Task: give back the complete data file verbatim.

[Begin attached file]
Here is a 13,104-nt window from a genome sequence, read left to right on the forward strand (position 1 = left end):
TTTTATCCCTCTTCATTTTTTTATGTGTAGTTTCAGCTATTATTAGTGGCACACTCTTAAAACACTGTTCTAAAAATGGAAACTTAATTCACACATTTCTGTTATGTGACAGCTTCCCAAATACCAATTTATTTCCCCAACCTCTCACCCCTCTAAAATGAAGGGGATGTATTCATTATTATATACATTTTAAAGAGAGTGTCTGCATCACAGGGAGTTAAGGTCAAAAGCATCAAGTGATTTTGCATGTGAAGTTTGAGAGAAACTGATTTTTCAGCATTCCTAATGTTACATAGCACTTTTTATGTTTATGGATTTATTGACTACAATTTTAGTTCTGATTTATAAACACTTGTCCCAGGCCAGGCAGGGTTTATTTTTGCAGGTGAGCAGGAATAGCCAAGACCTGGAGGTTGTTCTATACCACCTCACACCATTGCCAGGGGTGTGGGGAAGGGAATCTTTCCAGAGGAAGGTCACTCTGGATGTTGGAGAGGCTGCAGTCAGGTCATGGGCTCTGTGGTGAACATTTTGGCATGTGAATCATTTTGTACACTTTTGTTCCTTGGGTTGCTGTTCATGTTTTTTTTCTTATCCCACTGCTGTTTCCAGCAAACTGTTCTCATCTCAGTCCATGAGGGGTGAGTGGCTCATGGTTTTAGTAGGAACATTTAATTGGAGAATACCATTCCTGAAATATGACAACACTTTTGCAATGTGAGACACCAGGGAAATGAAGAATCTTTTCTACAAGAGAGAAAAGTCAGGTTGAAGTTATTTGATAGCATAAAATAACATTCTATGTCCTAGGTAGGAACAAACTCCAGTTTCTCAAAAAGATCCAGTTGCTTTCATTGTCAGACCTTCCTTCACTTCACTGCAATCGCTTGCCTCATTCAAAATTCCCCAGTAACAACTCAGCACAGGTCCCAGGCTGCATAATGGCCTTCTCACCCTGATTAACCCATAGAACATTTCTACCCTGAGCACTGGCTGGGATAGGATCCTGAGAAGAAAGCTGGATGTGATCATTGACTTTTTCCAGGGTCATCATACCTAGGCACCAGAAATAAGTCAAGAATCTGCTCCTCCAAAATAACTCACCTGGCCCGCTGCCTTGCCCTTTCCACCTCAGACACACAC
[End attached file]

Here is a 13,104-nt window from a genome sequence, read left to right on the forward strand (position 1 = left end):
TTTTATCCCTCTTCATTTTTTTATGTGTAGTTTCAGCTATTATTAGTGGCACACTCTTAAAACACTGTTCTAAAAATGGAAACTTAATTCACACATTTCTGTTATGTGACAGCTTCCCAAATACCAATTTATTTCCCCAACCTCTCACCCCTCTAAAATGAAGGGGATGTATTCATTATTATATACATTTTAAAGAGAGTGTCTGCATCACAGGGAGTTAAGGTCAAAAGCATCAAGTGATTTTGCATGTGAAGTTTGAGAGAAACTGATTTTTCAGCATTCCTAATGTTACATAGCACTTTTTATGTTTATGGATTTATTGACTACAATTTTAGTTCTGATTTATAAACACTTGTCCCAGGCCAGGCAGGGTTTATTTTTGCAGGTGAGCAGGAATAGCCAAGACCTGGAGGTTGTTCTATACCACCTCACACCATTGCCAGGGGTGTGGGGAAGGGAATCTTTCCAGAGGAAGGTCACTCTGGATGTTGGAGAGGCTGCAGTCAGGTCATGGGCTCTGTGGTGAACATTTTGGCATGTGAATCATTTTGTACACTTTTGTTCCTTGGGTTGCTGTTCATGTTTTTTTTCTTATCCCACTGCTGTTTCCAGCAAACTGTTCTCATCTCAGTCCATGAGGGGTGAGTGGCTCATGGTTTTAGTAGGAACATTTAATTGGAGAATACCATTCCTGAAATATGACAACACTTTTGCAATGTGAGACACCAGGGAAATGAAGAATCTTTTCTACAAGAGAGAAAAGTCAGGTTGAAGTTATTTGATAGCATAAAATAACATTCTATGTCCTAGGTAGGAACAAACTCCAGTTTCTCAAAAAGATCCAGTTGCTTTCATTGTCAGACCTTCCTTCACTTCACTGCAATCGCTTGCCTCATTCAAAATTCCCCAGTAACAACTCAGCACAGGTCCCAGGCTGCATAATGGCCTTCTCACCCTGATTAACCCATAGAACATTTCTACCCTGAGCACTGGCTGGGATAGGATCCTGAGAAGAAAGCTGGATGTGATCATTGACTTTTTCCAGGGTCATCATACCTAGGCACCAGAAATAAGTCAAGAATCTGCTCCTCCAAAATAACTCACCTGGCCCGCTGCCTTGCCCTTTCCACCTCAGACACACAC